Washington, DC - The Federal Trade Commission and the Department of Justice signed an antitrust cooperation agreement today with Peru’s National Institute for the Defense of Competition and the Protection of Intellectual Property (INDECOPI). The agreement will promote increased cooperation and communication among the competition agencies in both countries.
The agreement was signed in Washington, D.C., by FTC Chairwoman Edith Ramirez, Principal Deputy Assistant Attorney General Renata Hesse, head of the Justice Department’s Antitrust Division, and Chairman Hebert Tassano of INDECOPI, and went into effect upon signature.
“We have been partners with INDECOPI since its inception and are delighted to further enhance our already strong relationship through this agreement,” Chairwoman Ramirez said. “This agreement embodies the commitment to cooperation that has existed between the U.S. agencies and INDECOPI, and will facilitate cooperation to protect the competitive marketplaces that benefit consumers in both of our countries as well as in this hemisphere.”
"Markets in the United States and Peru, and throughout the Americas, are increasingly linked," said Principal Deputy Assistant Attorney General Hesse. "In this environment, international cooperation on antitrust enforcement is vital to protecting our economies against threats to competition. We have longstanding ties to competition enforcers in Peru, and this agreement strengthens the tools we have to work together to provide our businesses and consumers with the benefits of open and competitive markets."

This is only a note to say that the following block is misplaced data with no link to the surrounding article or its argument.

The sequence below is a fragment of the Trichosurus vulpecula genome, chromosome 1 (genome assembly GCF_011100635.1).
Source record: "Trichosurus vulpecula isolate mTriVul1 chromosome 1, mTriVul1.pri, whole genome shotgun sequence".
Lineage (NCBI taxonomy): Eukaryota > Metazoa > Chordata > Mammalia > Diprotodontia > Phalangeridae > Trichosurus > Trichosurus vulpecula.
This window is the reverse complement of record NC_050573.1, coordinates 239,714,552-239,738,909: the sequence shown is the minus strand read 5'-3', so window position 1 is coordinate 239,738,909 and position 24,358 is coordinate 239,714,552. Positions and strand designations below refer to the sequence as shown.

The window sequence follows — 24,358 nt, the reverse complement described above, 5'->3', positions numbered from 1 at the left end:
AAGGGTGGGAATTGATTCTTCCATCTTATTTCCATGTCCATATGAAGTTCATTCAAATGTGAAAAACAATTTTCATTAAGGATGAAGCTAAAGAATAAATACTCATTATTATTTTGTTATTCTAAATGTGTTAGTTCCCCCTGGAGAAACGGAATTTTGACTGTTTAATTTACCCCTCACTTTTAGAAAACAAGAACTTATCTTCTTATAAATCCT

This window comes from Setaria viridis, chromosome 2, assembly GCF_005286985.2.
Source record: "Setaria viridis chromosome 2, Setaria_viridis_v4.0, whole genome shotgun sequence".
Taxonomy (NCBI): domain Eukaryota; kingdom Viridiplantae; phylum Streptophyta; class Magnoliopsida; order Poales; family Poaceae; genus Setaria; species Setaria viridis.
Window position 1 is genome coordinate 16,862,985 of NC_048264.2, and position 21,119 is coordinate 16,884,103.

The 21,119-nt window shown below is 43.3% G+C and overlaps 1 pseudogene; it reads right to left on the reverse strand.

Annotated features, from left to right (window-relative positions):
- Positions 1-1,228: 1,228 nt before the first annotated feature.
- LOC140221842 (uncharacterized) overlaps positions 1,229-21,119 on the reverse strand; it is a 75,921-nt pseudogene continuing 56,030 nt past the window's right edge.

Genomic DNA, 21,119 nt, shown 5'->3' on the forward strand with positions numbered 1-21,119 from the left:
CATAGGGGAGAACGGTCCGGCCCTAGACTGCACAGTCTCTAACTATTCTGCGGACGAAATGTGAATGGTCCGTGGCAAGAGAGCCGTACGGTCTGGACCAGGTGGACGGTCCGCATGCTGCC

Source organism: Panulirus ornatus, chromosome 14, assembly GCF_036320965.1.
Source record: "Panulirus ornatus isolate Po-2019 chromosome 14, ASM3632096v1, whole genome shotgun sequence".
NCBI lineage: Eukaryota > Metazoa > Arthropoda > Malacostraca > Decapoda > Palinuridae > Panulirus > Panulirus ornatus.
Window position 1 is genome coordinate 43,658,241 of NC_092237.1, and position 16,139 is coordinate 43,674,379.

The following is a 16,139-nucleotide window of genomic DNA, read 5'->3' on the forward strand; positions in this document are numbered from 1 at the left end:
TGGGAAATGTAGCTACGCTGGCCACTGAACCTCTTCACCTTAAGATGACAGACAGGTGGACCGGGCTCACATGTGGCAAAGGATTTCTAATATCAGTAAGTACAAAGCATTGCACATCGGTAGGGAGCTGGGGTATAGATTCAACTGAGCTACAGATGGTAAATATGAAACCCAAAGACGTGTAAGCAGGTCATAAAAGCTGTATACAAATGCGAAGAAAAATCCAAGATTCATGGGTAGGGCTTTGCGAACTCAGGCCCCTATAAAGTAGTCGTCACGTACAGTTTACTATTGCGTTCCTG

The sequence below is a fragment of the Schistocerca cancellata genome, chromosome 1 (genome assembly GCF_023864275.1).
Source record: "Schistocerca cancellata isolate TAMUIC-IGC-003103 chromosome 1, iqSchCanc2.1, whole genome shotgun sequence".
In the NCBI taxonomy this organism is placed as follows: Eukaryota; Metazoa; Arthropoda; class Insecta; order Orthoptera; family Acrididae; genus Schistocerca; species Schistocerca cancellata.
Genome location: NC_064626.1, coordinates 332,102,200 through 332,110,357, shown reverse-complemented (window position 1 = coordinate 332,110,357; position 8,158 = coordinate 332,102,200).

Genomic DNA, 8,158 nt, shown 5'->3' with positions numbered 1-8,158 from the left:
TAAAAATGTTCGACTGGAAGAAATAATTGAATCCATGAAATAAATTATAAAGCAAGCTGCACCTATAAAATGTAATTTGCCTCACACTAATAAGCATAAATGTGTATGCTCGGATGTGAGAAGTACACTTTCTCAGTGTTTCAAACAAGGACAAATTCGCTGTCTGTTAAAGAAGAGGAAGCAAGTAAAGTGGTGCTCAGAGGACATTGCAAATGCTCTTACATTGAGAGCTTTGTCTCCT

Highlights of the new agreement include the following:
- mutual acknowledgment of the importance of antitrust cooperation, including potential coordination when pursuing enforcement activities on related matters;
- an agreement to consider the important interests of the other country’s competition authority throughout all phases of their enforcement activities;
- establishment of a framework for communication, consultation, and technical assistance among the agencies; and
- a commitment to maintain the confidentiality of any information provided by the other agency.
The U.S. antitrust agencies and INDECOPI have developed a strong working relationship since INDECOPI’s inception in 1993, exchanging views on antitrust policy and, as appropriate, cooperating on investigations. Today’s agreement will further enhance these relations.
The agreement with INDECOPI is the U.S. antitrust agencies’ fifth antitrust cooperation arrangement in Latin America, following those reached with Brazil (1999), Mexico (2000), Chile (2011), and Colombia (2014).
The Commission vote authorizing Chairwoman Ramirez to sign the MOU on behalf of the agency was 3-0.